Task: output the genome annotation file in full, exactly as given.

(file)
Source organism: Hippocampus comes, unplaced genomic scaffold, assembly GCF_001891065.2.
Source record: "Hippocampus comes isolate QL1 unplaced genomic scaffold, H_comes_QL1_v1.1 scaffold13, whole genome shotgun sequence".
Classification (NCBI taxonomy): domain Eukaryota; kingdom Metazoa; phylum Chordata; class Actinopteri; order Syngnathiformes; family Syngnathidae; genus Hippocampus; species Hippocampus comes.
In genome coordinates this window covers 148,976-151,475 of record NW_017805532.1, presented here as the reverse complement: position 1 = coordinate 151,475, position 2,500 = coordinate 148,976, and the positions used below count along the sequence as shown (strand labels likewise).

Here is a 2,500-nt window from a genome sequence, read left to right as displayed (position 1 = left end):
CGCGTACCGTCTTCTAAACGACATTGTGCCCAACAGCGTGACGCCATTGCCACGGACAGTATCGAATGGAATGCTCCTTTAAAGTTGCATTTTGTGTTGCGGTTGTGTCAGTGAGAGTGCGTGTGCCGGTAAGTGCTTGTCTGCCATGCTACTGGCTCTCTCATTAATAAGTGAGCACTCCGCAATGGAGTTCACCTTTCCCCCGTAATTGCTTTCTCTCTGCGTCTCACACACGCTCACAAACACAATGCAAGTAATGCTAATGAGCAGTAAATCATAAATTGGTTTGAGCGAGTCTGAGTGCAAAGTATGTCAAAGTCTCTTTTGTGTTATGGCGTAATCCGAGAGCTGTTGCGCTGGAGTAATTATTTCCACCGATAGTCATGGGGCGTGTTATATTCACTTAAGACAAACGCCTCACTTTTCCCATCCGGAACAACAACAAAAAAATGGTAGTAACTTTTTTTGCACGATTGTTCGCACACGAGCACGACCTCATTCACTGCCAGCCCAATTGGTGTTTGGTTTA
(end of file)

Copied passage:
Source organism: Hippocampus comes, unplaced genomic scaffold, assembly GCF_001891065.2.
Source record: "Hippocampus comes isolate QL1 unplaced genomic scaffold, H_comes_QL1_v1.1 scaffold13, whole genome shotgun sequence".
Classification (NCBI taxonomy): domain Eukaryota; kingdom Metazoa; phylum Chordata; class Actinopteri; order Syngnathiformes; family Syngnathidae; genus Hippocampus; species Hippocampus comes.
In genome coordinates this window covers 148,976-151,475 of record NW_017805532.1, presented here as the reverse complement: position 1 = coordinate 151,475, position 2,500 = coordinate 148,976, and the positions used below count along the sequence as shown (strand labels likewise).

Here is a 2,500-nt window from a genome sequence, read left to right as displayed (position 1 = left end):
CGCGTACCGTCTTCTAAACGACATTGTGCCCAACAGCGTGACGCCATTGCCACGGACAGTATCGAATGGAATGCTCCTTTAAAGTTGCATTTTGTGTTGCGGTTGTGTCAGTGAGAGTGCGTGTGCCGGTAAGTGCTTGTCTGCCATGCTACTGGCTCTCTCATTAATAAGTGAGCACTCCGCAATGGAGTTCACCTTTCCCCCGTAATTGCTTTCTCTCTGCGTCTCACACACGCTCACAAACACAATGCAAGTAATGCTAATGAGCAGTAAATCATAAATTGGTTTGAGCGAGTCTGAGTGCAAAGTATGTCAAAGTCTCTTTTGTGTTATGGCGTAATCCGAGAGCTGTTGCGCTGGAGTAATTATTTCCACCGATAGTCATGGGGCGTGTTATATTCACTTAAGACAAACGCCTCACTTTTCCCATCCGGAACAACAACAAAAAAATGGTAGTAACTTTTTTTGCACGATTGTTCGCACACGAGCACGACCTCATTCACTGCCAGCCCAATTGGTGTTTGGTTTA